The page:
# Tag Info

Accepted

### 40,000 neuroscience papers might be wrong

On the 40000 figure The news are really sensationalist, but the paper is really well founded. Discussions raged for days in my laboratory, all in all a really necessary critique that makes ...
• 15.9k

### Entropy of an image

“What is the most information/physics-theoretical correct way to compute the entropy of an image?“ An excellent and timely question. Contrary to popular belief, it is indeed possible to define an ...
Accepted

### What is the rationale of the Matérn covariance function?

In addition to @Dahn's nice answer, I thought I would try to say a little bit more about where the Bessel and Gamma functions come from. One starting point for arriving at the covariance function is ...
• 2,706
Accepted

### What statistical model or algorithm could be used to solve the John Snow Cholera problem?

Not to give a complete or authoritative answer, but just to stimulate ideas, I will report on a quick analysis I made for a lab exercise in a spatial stats course I was teaching ten years ago. The ...
• 294k

### What is the rationale of the Matérn covariance function?

I do not know, but I found this question very interesting and here's what I got after a bit of reading on it. For certain values of $\nu$, the Matérn covariance function can be expressed as a product ...
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### What statistical model or algorithm could be used to solve the John Snow Cholera problem?

In [1,§3.2], David Freedman suggests an essentially negative answer to your question. That is, no (mere) statistical model or algorithm could solve John Snow's problem. Snow's problem was to develop a ...
• 2,137
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### How Does Kriging Interpolation work?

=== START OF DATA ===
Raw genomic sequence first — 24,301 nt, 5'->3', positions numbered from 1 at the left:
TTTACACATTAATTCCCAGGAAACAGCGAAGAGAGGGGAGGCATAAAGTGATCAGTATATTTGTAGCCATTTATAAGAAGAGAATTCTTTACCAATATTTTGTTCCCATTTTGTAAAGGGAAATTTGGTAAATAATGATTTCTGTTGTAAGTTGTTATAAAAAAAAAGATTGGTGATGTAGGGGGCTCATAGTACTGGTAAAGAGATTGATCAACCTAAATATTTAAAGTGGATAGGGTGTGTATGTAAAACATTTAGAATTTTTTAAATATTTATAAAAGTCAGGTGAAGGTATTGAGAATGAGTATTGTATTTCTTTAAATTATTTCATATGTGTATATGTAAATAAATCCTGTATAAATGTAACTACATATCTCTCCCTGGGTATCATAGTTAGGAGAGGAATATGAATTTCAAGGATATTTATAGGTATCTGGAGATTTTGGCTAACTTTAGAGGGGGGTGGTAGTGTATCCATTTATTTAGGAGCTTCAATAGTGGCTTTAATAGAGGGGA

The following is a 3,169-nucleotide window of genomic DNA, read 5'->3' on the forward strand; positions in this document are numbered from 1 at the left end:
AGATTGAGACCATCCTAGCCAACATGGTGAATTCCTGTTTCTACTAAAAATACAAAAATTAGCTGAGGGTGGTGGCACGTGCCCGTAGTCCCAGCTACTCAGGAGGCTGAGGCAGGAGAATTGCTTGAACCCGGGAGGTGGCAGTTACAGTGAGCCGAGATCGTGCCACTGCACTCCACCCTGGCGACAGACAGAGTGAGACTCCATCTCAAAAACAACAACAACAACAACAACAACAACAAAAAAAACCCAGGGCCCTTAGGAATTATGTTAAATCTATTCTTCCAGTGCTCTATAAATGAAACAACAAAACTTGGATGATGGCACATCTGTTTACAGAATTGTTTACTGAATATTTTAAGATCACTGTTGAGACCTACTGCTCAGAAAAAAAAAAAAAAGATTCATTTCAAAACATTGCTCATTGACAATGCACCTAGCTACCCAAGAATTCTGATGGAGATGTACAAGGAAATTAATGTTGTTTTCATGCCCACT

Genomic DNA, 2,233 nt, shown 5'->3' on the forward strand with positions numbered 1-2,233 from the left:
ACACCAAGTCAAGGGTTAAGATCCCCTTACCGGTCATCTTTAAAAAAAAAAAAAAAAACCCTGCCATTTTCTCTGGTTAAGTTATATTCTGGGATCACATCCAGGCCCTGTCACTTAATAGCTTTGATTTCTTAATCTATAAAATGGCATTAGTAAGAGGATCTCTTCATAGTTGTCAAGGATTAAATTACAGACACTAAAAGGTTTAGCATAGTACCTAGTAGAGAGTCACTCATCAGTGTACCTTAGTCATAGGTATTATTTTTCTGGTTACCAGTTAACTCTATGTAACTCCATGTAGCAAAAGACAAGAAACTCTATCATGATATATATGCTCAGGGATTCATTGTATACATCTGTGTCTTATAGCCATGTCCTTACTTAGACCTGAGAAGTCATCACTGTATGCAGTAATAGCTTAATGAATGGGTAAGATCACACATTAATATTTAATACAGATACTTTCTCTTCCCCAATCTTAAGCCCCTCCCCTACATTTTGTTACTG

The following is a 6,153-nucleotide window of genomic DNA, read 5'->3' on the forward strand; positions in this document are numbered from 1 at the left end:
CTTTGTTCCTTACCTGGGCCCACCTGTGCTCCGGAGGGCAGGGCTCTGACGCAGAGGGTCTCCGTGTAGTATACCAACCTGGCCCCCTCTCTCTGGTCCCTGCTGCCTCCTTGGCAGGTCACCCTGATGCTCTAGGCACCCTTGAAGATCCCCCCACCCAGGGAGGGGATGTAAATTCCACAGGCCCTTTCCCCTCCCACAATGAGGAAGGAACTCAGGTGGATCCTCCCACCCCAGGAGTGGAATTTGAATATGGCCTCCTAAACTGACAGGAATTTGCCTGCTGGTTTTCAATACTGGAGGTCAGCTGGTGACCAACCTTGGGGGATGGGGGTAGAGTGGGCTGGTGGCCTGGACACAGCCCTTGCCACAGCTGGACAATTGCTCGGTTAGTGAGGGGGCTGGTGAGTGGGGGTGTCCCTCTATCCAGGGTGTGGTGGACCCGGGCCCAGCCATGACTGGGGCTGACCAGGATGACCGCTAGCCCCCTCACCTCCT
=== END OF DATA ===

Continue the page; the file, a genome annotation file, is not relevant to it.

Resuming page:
This answer consists of an introductory section I wrote recently for a paper describing a (modest) spatio-temporal extension of "Universal Kriging" (UK), which itself is a modest generalization of "...
• 294k
Accepted

### Statistical significance of difference between distances

The question of "significantly" different always, always presupposes a statistical model for the data. This answer proposes one of the most general models that is consistent with the minimal ...
• 294k
Accepted

### Ordinary kriging example step by step?

Apart from this answer, there are also some nice additional answers to a similar question on gis.stackexchange.com First I'll describe ordinary kriging with three points mathematically. Assume we have ...
• 518
Accepted

### What does "irregularly spaced spatial data" mean?

A lot of techniques assume that data is sampled at regularly-spaced intervals. You might count how much litter is near each mile marker on the highway, or sample points in a forest on a regularly ...
• 19.5k
Accepted

### Intrinsic spatial stationarity: doesn't it only apply for small lags?

Yes and no. Yes I recall that Andre Journel long ago emphasized the points that Stationarity assumptions are decisions made by the analyst concerning what kind of model to use. They are not inherent ...
• 294k

### How do I combine predictions of four Poisson regressions that use the same independent variable?

Let's Think About Restrictions If you want to the predictions of each quadrant to sum to the total, you have to incorporate that restriction into the model. Presently, there is nothing relating the 4 ...
• 27.1k